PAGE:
Trump Cabinet Confirmation Hearings
President Trump was inaugurated on January 20, and his administration has dived headfirst into their agenda for the first 100 days of his leadership. Last week, the Senate held confirmation hearings for several of President Trump’s cabinet picks including, South Carolina Governor Nikki Haley for Ambassador to the United Nations, Senator Jefferson Sessions for U.S. Attorney General, Represe Tom Price for Secretary of the Department of Health and Human Services, and Ms. Betsy DeVos for Secretary of Education.
Of the several nominees being considered, two that the National Urban League has particular concerns about are Betsy DeVos for Secretary of Education and Senator Jeff Sessions for Attorney General.
Upon reviewing Ms. DeVos’ responses during her confirmation hearing before the Senate Committee on Health, Education, Labor and Pensions (HELP), the National Urban League cannot in good conscience support Betsy DeVos’ to lead the U.S. Department of Education.
DeVos displayed a clear lack of understanding for basic education issues and federal education policy. She supports the privatization of schools, does not support equal accountability in schools, and would not enforce federal civil rights protections for students.
The National Urban League sent a letter to the Senate HELP Committee urging them to vote against her confirmation. You can find a link to our letter below, which spells out why we simply cannot trust Ms. DeVos to further education opportunities and equity in the U.S.
The Senate Judiciary Committee have also completed its hearings on whether Senator Jefferson Sessions should assume our nation’s top law enforcement position as the U.S. Attorney General. The next step is a vote in the Committee on whether he should be confirmed by the entire Senate.
Our President and CEO, Marc H. Morial, sent a letter to members of the Senate Judiciary Committee urging them to reject his nomination as Attorney General. The National Urban League, along with our partner civil and human rights organizations, have done a thorough review of Senator Sessions and have found that his past and current record reveals that he would rollback the hard fought progress we’ve made in criminal justice and civil rights over the past 50 years, and particularly during the Obama Administration.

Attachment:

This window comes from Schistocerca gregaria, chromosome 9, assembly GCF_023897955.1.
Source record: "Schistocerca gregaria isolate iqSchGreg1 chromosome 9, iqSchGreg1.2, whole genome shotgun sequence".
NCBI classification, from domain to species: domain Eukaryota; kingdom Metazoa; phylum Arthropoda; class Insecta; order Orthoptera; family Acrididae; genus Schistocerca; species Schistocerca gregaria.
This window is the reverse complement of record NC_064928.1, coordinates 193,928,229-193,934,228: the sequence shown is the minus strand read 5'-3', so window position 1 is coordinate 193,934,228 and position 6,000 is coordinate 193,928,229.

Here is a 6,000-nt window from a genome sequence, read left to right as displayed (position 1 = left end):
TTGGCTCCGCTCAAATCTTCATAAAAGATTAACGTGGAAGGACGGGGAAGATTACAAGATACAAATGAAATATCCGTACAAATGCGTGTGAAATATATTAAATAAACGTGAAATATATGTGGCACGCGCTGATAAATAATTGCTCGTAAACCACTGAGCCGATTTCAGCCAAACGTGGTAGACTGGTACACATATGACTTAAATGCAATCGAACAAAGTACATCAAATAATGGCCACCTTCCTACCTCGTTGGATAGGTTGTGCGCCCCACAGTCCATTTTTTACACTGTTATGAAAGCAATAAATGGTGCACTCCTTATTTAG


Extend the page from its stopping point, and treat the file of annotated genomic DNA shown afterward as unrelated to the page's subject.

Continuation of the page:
We cannot afford to lose ground now. Included in this newsletter, you will find an action alert with more information on Senator Sessions’ record and information for you to contact your senators and urge them to vote “no” on his confirmation.
Rolling Back Housing Progress
Just hours after Donald J. Trump was sworn-in as the 45th President of the United States, he signed an executive order to rollback the reduction in Federal Housing Administration mortgage insurance premiums that was implemented by former U.S. Housing and Urban Development (HUD) Secretary Julian Castro in early January.
The National Urban League strongly opposes this rollback as it will cause up to 850,000 homebuyers to face higher costs and up to 40,000 new homebuyers to be shut out of the housing market altogether.
We are currently writing HUD to urge the agency to re-implement this reduction, which helps hard-working Americans to access the American dream through homeownership. We will be sure to keep you informed of any developments.
Senate Staff Diversity
On January 5, the National Urban League Washington Bureau hosted a panel discussion on the importance of Senate staff diversity and offered suggestions for how the U.S. Senate can improve its hiring practices and promote diversity and inclusion in its highest ranks.
Senate staff diversity is critically important to having a senate that works for all people. Senators cannot adequately legislate on behalf of the communities they serve if they don’t have diverse voices at the table that can advocate for minority and marginalized groups.
Since the panel, one African American Chief of Staff has been appointed by Senator Jerry Moran from Kansas, bringing the count to a whopping two black chiefs of staff in the entire U.S. Senate--both of whom work for Republican members of Congress.
As a former Chief of Staff in the U.S. Senate, and the only Black Chief at the time, we will continue to lead and work with partners in this space to develop a systematic plan to attract and retain diverse senior staff to the nation’s two highest legislative bodies.